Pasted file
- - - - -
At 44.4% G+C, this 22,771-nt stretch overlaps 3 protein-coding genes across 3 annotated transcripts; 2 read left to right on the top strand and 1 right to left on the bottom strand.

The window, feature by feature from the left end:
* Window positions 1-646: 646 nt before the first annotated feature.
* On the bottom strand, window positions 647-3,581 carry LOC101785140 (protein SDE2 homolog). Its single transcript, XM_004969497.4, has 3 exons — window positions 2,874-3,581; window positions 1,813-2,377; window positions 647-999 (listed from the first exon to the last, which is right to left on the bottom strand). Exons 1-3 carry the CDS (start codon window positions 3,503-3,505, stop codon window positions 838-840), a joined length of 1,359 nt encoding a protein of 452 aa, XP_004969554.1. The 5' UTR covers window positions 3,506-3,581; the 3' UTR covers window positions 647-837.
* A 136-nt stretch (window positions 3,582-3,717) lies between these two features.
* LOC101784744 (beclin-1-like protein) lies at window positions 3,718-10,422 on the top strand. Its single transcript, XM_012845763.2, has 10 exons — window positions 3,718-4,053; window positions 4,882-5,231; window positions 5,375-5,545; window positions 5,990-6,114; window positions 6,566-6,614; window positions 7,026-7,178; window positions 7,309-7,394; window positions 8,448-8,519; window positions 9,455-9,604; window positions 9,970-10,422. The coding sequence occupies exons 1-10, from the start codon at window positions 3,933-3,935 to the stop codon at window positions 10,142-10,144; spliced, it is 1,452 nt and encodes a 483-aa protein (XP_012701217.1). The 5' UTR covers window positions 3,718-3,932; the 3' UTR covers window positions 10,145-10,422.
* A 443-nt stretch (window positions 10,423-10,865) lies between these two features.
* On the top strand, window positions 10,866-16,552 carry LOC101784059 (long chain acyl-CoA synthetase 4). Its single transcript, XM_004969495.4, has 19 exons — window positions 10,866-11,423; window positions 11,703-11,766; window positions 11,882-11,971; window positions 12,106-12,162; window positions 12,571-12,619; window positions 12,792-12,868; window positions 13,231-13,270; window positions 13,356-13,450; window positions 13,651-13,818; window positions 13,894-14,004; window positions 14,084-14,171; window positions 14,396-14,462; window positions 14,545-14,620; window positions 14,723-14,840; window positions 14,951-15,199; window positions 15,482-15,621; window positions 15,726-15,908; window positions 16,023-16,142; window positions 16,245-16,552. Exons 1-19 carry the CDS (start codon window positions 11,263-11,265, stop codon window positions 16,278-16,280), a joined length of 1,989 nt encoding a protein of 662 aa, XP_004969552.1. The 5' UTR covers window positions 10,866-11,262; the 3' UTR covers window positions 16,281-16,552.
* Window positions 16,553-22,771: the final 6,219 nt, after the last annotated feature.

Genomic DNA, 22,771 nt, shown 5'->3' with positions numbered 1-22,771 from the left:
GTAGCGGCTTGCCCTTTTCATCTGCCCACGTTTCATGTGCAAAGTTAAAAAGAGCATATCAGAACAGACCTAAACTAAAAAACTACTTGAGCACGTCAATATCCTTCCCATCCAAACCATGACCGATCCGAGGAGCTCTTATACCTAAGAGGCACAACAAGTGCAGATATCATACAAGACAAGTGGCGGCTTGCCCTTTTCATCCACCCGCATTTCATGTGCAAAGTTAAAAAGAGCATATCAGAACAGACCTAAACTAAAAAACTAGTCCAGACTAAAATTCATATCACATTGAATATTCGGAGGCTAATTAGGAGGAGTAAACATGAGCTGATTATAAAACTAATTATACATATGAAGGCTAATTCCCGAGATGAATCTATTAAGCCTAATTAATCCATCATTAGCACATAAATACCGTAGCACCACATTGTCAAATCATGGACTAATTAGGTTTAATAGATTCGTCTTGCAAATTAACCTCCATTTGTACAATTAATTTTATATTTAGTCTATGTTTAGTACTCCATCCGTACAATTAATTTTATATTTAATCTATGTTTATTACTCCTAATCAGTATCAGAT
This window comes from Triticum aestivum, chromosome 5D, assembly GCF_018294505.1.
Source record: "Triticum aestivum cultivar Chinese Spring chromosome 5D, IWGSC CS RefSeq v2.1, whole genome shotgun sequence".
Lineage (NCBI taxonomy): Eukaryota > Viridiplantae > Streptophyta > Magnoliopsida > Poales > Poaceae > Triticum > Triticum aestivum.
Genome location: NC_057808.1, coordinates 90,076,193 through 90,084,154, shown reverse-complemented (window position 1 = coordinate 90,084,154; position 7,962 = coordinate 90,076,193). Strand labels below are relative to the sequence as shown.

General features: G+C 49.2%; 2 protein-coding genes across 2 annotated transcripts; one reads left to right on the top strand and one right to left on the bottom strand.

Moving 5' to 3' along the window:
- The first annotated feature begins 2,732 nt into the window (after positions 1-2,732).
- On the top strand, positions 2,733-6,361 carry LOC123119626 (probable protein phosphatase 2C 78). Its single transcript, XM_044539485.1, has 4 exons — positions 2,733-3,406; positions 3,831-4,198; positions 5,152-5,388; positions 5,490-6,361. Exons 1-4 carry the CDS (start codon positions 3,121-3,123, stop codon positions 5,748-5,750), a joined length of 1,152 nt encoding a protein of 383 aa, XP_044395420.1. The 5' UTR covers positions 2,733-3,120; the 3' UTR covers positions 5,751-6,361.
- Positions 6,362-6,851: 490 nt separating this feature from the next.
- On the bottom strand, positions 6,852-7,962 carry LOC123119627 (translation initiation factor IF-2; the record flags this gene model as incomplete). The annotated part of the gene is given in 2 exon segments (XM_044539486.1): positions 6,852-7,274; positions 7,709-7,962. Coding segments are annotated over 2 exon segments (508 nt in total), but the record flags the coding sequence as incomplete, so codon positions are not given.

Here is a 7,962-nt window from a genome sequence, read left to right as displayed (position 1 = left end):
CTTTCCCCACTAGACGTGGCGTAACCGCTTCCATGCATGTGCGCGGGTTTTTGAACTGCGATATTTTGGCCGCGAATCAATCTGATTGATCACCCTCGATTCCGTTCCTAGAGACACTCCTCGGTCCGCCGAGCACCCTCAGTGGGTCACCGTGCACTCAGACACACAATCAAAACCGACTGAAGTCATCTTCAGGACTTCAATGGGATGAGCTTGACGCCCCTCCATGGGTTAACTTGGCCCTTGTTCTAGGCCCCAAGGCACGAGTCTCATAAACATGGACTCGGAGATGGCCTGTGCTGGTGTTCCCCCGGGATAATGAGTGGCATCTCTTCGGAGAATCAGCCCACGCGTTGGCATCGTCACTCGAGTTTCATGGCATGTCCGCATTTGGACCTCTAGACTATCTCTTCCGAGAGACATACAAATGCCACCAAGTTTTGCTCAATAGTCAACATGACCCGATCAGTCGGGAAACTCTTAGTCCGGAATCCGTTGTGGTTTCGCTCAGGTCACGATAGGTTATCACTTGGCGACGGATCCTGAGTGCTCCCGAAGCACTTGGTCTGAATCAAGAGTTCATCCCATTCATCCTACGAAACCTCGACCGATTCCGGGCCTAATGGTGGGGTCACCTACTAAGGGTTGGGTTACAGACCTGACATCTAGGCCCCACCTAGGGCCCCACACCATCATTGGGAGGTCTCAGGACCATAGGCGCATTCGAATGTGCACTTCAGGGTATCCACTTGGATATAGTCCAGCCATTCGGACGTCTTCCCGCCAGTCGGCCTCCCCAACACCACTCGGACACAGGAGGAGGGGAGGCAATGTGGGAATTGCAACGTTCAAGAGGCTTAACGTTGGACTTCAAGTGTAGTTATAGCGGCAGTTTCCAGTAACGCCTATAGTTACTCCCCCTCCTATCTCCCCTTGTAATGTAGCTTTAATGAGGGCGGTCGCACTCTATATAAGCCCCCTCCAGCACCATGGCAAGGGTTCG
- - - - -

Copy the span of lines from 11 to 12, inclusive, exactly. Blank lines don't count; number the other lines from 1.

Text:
GTAGCGGCTTGCCCTTTTCATCTGCCCACGTTTCATGTGCAAAGTTAAAAAGAGCATATCAGAACAGACCTAAACTAAAAAACTACTTGAGCACGTCAATATCCTTCCCATCCAAACCATGACCGATCCGAGGAGCTCTTATACCTAAGAGGCACAACAAGTGCAGATATCATACAAGACAAGTGGCGGCTTGCCCTTTTCATCCACCCGCATTTCATGTGCAAAGTTAAAAAGAGCATATCAGAACAGACCTAAACTAAAAAACTAGTCCAGACTAAAATTCATATCACATTGAATATTCGGAGGCTAATTAGGAGGAGTAAACATGAGCTGATTATAAAACTAATTATACATATGAAGGCTAATTCCCGAGATGAATCTATTAAGCCTAATTAATCCATCATTAGCACATAAATACCGTAGCACCACATTGTCAAATCATGGACTAATTAGGTTTAATAGATTCGTCTTGCAAATTAACCTCCATTTGTACAATTAATTTTATATTTAGTCTATGTTTAGTACTCCATCCGTACAATTAATTTTATATTTAATCTATGTTTATTACTCCTAATCAGTATCAGAT
This window comes from Triticum aestivum, chromosome 5D, assembly GCF_018294505.1.